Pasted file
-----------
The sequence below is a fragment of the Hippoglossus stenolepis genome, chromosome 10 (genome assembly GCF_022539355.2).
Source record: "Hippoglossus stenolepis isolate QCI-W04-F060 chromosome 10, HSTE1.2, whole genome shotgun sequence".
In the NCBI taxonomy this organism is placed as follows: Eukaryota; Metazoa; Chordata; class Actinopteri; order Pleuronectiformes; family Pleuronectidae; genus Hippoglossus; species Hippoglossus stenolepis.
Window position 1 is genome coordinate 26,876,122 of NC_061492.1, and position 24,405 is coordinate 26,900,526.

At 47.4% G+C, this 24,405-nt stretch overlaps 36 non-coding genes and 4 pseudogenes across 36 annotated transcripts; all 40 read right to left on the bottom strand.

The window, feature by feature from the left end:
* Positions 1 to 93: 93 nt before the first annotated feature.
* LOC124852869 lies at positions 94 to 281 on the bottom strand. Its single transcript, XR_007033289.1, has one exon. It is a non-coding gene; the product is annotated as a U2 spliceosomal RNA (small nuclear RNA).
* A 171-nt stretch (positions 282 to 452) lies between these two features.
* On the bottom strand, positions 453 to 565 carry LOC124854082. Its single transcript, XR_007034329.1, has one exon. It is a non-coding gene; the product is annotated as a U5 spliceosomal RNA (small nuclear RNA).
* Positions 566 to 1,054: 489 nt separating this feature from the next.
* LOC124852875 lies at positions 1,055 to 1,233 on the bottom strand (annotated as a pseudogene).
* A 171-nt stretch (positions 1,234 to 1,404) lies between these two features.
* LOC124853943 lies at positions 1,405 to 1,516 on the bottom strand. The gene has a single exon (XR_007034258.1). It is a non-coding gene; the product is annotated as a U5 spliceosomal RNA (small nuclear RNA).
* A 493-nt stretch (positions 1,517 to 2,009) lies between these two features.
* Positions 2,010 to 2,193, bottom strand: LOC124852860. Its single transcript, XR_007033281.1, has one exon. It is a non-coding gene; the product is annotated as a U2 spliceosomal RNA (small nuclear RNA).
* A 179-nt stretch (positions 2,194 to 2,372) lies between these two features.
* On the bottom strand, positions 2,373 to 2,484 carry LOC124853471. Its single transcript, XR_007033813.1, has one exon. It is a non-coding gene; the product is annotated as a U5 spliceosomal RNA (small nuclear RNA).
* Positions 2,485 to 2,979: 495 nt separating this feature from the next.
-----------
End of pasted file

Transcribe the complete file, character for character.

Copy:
The sequence below is a fragment of the Hippoglossus stenolepis genome, chromosome 10 (genome assembly GCF_022539355.2).
Source record: "Hippoglossus stenolepis isolate QCI-W04-F060 chromosome 10, HSTE1.2, whole genome shotgun sequence".
In the NCBI taxonomy this organism is placed as follows: Eukaryota; Metazoa; Chordata; class Actinopteri; order Pleuronectiformes; family Pleuronectidae; genus Hippoglossus; species Hippoglossus stenolepis.
Window position 1 is genome coordinate 26,876,122 of NC_061492.1, and position 24,405 is coordinate 26,900,526.

At 47.4% G+C, this 24,405-nt stretch overlaps 36 non-coding genes and 4 pseudogenes across 36 annotated transcripts; all 40 read right to left on the bottom strand.

The window, feature by feature from the left end:
* Positions 1 to 93: 93 nt before the first annotated feature.
* LOC124852869 lies at positions 94 to 281 on the bottom strand. Its single transcript, XR_007033289.1, has one exon. It is a non-coding gene; the product is annotated as a U2 spliceosomal RNA (small nuclear RNA).
* A 171-nt stretch (positions 282 to 452) lies between these two features.
* On the bottom strand, positions 453 to 565 carry LOC124854082. Its single transcript, XR_007034329.1, has one exon. It is a non-coding gene; the product is annotated as a U5 spliceosomal RNA (small nuclear RNA).
* Positions 566 to 1,054: 489 nt separating this feature from the next.
* LOC124852875 lies at positions 1,055 to 1,233 on the bottom strand (annotated as a pseudogene).
* A 171-nt stretch (positions 1,234 to 1,404) lies between these two features.
* LOC124853943 lies at positions 1,405 to 1,516 on the bottom strand. The gene has a single exon (XR_007034258.1). It is a non-coding gene; the product is annotated as a U5 spliceosomal RNA (small nuclear RNA).
* A 493-nt stretch (positions 1,517 to 2,009) lies between these two features.
* Positions 2,010 to 2,193, bottom strand: LOC124852860. Its single transcript, XR_007033281.1, has one exon. It is a non-coding gene; the product is annotated as a U2 spliceosomal RNA (small nuclear RNA).
* A 179-nt stretch (positions 2,194 to 2,372) lies between these two features.
* On the bottom strand, positions 2,373 to 2,484 carry LOC124853471. Its single transcript, XR_007033813.1, has one exon. It is a non-coding gene; the product is annotated as a U5 spliceosomal RNA (small nuclear RNA).
* Positions 2,485 to 2,979: 495 nt separating this feature from the next.